Easter Hymn – have a look

Me at the console of St. James Dundas

Last year,  I wrote this hymn for the Easter Vigil of St. James Anglican Church in Dundas.  It was also sung the next morning for the Resurrection Eucharist. 

The images from the Great Vigil of Easter, as many of you will know, involve water, darkness and light, to put it simply.  Baptisms have often been held at the Vigil, and the great reading of the Exodus of Moses is read.  For many years running, I read the story, and it was difficult not to slide into John Cleese-esque “Pharoh, and his chariots, and his chariot drivers.” You can imagine the sound.  Not giggling was a requirement, and it was hard. 

Anyway, on to the hymn.  If you’re interested in using it, please be in touch with me for permission at loonsong@cogeco.ca   Thank you so much for reading this hymn. 

      

commissioned by Eric Osborne and St. James’ Anglican Church, Dundas, 

the Venerable Jim Sandilands and the Reverend Bill Mous 

for the Great Vigil of Easter, 2009 

  

Great Cascading Alleluias     

                                                      878787 suggested tune: Westminster Abbey 

Great cascading Alleluias 

Fill our spirits, warm our hearts. 

Jesus Christ is living, Risen, 

With the joy new life imparts. 

In response we raise our voices 

Shouting, “Now our living starts!” 

  

Life, renewed, will change our beings 

If we’re open to the call. 

Hearts of stone will soften, working, 

Pumping love and life for all. 

Spirits, too, can be restored when 

Love pours like a waterfall. 

  

Resurrection flows like water 

River splashing, sweet and pure. 

We are sprinkled with the blessing 

Living water can assure, 

And refresh the trees and grasses 

Fruits that feed and leaves that cure.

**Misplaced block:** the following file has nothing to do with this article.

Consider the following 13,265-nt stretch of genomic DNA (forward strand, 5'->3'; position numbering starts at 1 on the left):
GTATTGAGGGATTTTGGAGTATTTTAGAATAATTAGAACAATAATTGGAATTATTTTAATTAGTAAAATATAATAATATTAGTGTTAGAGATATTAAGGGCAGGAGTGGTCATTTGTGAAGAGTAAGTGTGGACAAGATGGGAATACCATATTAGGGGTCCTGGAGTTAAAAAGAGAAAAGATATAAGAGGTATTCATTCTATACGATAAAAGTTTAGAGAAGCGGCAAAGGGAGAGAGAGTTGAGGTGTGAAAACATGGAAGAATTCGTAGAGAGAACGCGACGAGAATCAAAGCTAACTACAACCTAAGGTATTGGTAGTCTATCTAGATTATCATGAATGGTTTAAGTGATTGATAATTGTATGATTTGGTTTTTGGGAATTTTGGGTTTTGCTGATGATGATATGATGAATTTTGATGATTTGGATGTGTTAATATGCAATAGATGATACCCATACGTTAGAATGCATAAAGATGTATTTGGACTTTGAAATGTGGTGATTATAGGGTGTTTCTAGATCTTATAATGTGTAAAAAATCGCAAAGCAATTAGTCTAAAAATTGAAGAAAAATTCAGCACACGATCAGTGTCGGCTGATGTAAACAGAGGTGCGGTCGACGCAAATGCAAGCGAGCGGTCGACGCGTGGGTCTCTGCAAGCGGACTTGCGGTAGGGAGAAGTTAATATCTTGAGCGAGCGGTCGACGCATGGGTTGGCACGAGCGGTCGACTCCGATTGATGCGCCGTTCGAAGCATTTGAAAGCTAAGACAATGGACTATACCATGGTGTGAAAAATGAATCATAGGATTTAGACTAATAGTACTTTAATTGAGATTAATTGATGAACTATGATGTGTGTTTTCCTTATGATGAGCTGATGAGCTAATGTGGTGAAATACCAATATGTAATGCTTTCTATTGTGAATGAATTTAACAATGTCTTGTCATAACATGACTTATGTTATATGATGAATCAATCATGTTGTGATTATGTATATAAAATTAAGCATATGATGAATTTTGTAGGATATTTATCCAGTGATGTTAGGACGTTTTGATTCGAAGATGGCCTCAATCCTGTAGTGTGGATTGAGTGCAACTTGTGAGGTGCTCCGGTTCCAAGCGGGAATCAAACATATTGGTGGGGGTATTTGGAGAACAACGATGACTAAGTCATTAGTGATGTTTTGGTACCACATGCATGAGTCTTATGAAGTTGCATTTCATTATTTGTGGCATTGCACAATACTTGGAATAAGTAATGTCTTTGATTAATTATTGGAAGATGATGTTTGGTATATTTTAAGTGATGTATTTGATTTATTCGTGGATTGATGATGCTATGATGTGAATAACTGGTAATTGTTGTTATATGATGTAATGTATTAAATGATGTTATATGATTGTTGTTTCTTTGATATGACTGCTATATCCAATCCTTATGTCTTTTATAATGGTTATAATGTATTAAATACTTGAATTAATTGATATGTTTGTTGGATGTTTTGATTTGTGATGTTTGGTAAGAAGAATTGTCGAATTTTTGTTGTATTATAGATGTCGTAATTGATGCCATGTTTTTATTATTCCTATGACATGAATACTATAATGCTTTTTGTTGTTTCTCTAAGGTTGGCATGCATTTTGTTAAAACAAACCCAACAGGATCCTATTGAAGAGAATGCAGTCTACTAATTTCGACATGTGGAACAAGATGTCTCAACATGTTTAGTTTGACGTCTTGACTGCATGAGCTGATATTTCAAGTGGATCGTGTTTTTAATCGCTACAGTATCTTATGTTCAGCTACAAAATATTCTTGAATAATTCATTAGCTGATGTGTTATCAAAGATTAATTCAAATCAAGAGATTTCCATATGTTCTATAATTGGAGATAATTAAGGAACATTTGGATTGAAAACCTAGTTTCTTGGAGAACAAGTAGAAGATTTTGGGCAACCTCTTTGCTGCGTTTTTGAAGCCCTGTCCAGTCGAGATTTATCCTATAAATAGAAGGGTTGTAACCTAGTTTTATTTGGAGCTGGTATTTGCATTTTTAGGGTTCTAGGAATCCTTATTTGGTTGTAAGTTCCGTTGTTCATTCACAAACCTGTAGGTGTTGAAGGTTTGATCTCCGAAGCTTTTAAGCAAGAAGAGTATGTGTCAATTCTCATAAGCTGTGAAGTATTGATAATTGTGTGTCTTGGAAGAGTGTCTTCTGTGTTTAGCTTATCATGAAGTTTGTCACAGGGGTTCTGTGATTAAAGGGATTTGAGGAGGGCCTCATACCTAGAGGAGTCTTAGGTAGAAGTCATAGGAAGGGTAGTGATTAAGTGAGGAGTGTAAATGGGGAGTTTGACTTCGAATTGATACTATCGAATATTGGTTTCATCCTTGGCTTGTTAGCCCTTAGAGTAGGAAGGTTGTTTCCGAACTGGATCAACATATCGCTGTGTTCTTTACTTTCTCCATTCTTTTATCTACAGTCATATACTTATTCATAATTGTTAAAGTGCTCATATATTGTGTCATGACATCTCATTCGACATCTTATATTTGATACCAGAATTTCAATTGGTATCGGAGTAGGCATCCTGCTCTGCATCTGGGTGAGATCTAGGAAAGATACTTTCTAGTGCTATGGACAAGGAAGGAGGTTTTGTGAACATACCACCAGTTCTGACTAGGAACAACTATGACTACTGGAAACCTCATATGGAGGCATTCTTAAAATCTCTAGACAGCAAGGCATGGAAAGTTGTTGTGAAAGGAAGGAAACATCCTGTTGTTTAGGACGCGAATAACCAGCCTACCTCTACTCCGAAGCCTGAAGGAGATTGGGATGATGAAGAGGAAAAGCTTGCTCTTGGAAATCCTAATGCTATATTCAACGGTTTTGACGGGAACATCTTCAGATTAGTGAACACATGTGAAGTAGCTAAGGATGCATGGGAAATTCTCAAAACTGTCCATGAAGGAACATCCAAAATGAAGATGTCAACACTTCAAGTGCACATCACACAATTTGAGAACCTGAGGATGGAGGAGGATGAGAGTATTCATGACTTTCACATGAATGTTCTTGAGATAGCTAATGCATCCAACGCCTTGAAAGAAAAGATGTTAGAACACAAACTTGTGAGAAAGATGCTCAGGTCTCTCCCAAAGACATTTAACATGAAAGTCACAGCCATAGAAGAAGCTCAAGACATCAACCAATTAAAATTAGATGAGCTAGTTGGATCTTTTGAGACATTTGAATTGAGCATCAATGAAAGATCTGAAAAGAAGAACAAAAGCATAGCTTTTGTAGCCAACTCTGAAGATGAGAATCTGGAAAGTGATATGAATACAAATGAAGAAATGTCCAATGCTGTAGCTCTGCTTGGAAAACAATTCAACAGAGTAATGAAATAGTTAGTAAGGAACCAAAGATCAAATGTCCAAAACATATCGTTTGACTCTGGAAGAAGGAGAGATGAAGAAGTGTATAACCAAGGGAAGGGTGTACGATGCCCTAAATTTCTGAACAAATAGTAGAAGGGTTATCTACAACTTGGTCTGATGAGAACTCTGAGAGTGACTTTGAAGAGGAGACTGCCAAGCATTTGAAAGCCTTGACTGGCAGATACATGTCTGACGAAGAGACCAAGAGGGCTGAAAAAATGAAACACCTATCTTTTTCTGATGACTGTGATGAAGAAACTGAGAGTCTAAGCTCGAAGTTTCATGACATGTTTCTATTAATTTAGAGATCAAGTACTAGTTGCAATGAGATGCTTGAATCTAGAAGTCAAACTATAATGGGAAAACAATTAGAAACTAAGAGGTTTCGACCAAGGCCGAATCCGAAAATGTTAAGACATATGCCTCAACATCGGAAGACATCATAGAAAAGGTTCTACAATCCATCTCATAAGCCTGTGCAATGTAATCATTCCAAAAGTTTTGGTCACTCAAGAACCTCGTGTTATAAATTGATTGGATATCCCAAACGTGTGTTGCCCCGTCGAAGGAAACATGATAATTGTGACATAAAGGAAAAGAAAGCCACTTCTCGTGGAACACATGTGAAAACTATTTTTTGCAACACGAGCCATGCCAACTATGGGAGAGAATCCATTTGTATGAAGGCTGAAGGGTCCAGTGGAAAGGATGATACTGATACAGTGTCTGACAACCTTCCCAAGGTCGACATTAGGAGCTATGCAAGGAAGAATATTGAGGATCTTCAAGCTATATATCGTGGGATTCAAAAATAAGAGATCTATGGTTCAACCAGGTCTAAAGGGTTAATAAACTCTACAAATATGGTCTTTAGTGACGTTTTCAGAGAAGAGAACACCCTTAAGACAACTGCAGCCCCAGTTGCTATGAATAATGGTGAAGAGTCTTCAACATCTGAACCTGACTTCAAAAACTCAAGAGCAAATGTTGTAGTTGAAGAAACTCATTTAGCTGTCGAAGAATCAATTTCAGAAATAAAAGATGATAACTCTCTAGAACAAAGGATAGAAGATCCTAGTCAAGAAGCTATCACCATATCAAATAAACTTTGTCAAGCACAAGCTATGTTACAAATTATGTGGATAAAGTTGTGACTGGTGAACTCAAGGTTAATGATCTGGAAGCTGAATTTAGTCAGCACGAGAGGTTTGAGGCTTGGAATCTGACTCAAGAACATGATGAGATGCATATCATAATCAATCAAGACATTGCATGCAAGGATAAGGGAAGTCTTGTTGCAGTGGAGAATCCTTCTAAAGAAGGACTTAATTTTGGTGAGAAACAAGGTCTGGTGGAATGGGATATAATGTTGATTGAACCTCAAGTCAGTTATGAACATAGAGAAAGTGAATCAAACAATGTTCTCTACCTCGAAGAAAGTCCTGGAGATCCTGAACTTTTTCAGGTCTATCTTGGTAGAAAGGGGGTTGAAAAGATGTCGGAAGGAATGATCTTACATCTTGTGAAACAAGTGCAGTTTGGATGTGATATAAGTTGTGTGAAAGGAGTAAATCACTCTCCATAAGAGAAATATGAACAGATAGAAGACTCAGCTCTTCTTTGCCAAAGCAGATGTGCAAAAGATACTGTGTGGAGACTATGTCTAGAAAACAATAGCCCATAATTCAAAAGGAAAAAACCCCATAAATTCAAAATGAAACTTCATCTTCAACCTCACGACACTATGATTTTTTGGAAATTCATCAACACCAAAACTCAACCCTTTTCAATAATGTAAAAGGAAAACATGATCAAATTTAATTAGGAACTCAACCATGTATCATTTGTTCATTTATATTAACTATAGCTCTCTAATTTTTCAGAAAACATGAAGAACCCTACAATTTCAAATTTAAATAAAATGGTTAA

When we gather ‘round the table 

Celebrating love that’s shared 

There is Resurrection in the 

Words and prayers with care prepared. 

Knowing Jesus’ sacrifice, the 

Gift that cannot be compared. 

  

Trumpets, voices, organs singing, 

Lifting Alleluias high. 

First the crowds had palms to wave, and 

Then they shouted, “Crucify!” 

Now the world has changed forever, 

 “Christ is Risen” fills the sky!      

Organ console reflections

   

How some hymns are written

Orgelbuchlein concert I
Orgelbuchlein concert II

Now, I take my handy-dandy Moleskine journal with me on my journeys, but in days gone by I often had to write on whatever came to hand.

 
I was at a recital of Bach’s entire Little Organ Book, put on by the local centre of the Royal Canadian College of Organists, and the idea for a new hymn celebrating organs and their use in worship came to mind.  I thought I’d only sketch out the ideas in rough, but the poetry came quite easily that afternoon in Port Nelson United Church, Burlington, where a good friend, Rev. Michael Brooks, is now the senior minister.
 
This hymn has been used at many organ dedications and celebrations, but to me it always brings to mind this purple concert programme and that afternoon when I just kept writing.  If you look closely on the scans, you might even decipher the words:
 
 

Organ Pipes Sing Holy Praises

1. Organ pipes sing holy praises;

Wood and metal songs abound.

Skills of players, tuners, builders

Join to make the joyful sound.

Flutes and strings and booming trumpets

Lift us up to holy ground.

2. Singing blessed by prayerful organ

Brings the soul a new reward;

Lifting people’s worship gently

To a place where God’s adored:

Beautiful emotions raising

Now with every flowing chord.

3. Gifted writers of the music

That makes worship rise and sing

Have throughout the ages brought their

New creations echoing,

Giving sound to Alleluia

With a new, inspired ring.

4. People’s senses are embraced by

Every organ’s mighty roar.

People of all ages join the

Organ praising evermore.

Voices mingled with the organ

Laud and worship, sing, adore.

5.God inspires the organ’s singing:

Praise to the Creator’s might!

Jesus gives our souls redeeming:

Praise the saving, holy light!

God the Spirit fills our breath and